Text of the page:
To mute sound, hit pause above thumbnails.
In late 2009, I came to Nord Kivu in the Democratic Republic of Congo (DRC) to do research for a story on women's issues. DRC is a huge and troubled country, bordering nine others (ten if you count Tanzania, separated only by a lake). Susceptible to tribal conflict from the entire region and home to hundreds of thousands of displaced people, it gives its name to the deadliest war in African history--the Second Congo War--which began in 1998 and involved eight countries, more than 20 military groups, and left more than 5 million people dead, many from disease. Though the war "officially" ended in 2003, its consequences are inescapable, and as I write this, fighting has broken out in the east between the army and a group its defectors calling themselves the M23 movement, causing 7,000 people to flee over the border into Rwanda.
I'm from Warsaw, Poland, which 70 years on still carries the scars of its own devastation at the hands of the Nazis in World War II. It would have been easy to place my visit in the context of the "Heart of Darkness" vision of Congo. But what I was looking for was a way to see everydayness in the extremes, and I found it in an unexpected way.
I was based on the eastern edge of DRC, which had its own tribal war from 2004-2009, the Kivu conflict, fought between the Congolese military, and Hutu and Tutsi factions from Rwanda, the tiny, genocide-plagued country just 30 km to the east. It is this area that is now the most tenuous, with fears of rebellion against President Joseph Kabila's government as serious as they have been since I was there.
I arranged my trip through a contact with a modest and brave group of Polish missionaries who had been in Congo for 30 years. Their knowledge and experience made everyone with a cocky attitude pale.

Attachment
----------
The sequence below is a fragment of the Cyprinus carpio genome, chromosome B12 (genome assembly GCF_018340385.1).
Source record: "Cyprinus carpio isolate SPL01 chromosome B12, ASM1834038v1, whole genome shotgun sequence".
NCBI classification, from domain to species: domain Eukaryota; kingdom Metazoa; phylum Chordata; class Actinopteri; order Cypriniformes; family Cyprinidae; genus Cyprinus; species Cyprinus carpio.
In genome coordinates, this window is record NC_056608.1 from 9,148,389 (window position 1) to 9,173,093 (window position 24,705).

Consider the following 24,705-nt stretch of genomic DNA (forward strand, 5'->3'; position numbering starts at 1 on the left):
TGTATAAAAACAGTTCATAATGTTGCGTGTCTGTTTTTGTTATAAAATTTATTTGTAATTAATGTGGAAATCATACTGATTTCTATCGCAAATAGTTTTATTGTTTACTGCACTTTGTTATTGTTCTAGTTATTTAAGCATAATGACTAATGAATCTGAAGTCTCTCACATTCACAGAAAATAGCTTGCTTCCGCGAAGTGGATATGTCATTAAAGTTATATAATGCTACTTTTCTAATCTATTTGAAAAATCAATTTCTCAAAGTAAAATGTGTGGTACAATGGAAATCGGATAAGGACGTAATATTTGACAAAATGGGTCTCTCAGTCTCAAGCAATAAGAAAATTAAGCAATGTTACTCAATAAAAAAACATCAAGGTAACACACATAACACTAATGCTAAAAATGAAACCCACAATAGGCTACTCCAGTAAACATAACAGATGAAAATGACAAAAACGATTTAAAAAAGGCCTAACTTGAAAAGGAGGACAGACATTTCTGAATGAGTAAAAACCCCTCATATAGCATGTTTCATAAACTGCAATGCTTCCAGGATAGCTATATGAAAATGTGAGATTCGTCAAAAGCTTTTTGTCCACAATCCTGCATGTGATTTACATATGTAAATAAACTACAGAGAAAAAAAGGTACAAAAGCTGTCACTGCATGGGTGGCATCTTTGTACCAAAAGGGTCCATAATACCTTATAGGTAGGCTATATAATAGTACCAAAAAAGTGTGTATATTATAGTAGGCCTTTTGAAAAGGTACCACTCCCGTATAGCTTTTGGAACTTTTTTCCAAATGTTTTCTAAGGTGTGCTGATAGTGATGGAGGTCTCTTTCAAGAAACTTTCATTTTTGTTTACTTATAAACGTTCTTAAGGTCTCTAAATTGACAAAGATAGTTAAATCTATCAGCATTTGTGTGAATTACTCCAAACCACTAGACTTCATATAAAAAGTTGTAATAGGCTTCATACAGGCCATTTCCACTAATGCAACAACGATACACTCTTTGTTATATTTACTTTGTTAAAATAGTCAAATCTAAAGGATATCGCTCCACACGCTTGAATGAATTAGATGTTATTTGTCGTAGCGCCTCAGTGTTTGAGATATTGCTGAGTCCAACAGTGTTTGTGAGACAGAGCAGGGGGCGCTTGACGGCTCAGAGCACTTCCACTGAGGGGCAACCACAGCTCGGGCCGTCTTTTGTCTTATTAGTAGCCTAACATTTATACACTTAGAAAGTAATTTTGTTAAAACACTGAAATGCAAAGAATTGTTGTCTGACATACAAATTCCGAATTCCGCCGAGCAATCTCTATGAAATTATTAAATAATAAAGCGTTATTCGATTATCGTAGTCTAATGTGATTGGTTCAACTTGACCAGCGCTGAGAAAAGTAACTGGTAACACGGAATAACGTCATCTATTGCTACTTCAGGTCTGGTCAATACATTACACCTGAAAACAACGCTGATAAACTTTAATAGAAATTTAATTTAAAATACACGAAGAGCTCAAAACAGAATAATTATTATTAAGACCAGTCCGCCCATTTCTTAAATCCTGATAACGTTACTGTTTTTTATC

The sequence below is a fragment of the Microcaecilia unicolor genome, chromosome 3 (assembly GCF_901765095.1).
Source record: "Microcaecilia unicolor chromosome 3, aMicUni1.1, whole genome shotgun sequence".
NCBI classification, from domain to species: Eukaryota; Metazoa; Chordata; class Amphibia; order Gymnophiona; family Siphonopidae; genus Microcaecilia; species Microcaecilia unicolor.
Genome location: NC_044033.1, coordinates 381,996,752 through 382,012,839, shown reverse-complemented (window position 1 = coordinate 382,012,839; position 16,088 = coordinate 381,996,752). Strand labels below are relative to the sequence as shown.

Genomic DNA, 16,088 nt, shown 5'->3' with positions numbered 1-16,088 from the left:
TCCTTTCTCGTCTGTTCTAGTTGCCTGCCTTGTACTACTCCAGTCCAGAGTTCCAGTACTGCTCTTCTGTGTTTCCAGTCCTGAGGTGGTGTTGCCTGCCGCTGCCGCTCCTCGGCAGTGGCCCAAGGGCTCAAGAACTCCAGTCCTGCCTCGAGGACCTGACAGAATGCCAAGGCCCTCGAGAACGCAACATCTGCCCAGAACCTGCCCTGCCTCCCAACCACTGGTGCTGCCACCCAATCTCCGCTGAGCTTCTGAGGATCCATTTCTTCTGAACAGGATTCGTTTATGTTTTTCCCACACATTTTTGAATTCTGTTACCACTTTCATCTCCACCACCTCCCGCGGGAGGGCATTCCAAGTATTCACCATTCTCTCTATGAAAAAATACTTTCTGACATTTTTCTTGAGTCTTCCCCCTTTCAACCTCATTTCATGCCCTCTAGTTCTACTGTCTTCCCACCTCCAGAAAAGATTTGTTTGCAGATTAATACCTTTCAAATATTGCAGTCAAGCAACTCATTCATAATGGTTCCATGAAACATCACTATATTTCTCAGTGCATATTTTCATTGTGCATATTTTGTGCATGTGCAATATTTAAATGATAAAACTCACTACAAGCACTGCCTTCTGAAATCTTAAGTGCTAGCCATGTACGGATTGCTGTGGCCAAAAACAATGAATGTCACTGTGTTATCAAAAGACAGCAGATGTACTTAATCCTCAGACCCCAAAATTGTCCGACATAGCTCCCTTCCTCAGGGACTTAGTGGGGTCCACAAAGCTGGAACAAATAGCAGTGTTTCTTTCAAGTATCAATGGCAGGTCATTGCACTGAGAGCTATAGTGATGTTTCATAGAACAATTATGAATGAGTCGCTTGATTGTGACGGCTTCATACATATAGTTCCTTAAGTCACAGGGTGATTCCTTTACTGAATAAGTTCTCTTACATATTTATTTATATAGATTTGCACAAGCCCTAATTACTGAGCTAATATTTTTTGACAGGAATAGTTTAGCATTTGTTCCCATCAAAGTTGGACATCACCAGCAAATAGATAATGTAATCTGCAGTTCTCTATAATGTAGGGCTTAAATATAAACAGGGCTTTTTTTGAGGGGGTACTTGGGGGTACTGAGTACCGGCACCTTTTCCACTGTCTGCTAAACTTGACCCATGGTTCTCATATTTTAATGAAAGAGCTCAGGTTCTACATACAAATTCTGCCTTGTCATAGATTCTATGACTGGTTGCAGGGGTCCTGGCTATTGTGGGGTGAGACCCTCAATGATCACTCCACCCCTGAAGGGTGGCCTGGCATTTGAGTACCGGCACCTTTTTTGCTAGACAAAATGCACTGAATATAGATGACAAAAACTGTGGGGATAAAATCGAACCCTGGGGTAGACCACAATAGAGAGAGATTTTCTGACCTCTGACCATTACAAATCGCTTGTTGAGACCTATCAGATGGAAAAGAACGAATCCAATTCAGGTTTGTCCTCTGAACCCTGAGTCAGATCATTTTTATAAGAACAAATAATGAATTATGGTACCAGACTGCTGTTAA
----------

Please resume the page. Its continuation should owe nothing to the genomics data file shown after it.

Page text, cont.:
In my first few days, while I was walking around smoking cigarettes and getting my bearings, I was approached by some local youngsters. I was a curiosity for a couple of reasons: Whites are not frequently seen here and, as I later learned, women don't smoke. (The local women who do are often prostitutes.) A few college age boys approached me, speaking a mix of English, Congolese French and Swahili. My English is better than my French, but I could understand them, more in fact than I sometimes let on. At first, they just wanted to know who I was and what I was doing there. I told them I was a journalist.
They were courteous and respectful. They wanted to present themselves as strong, confident, and attractive. Their clothes and shoes were cheap, mostly Chinese made sportswear knockoffs, but they wore them with pride. They had rings and some even had thick fake gold necklaces with pendants. And of course they carried cell phones. The "look" was crucial, even if it was just a facade.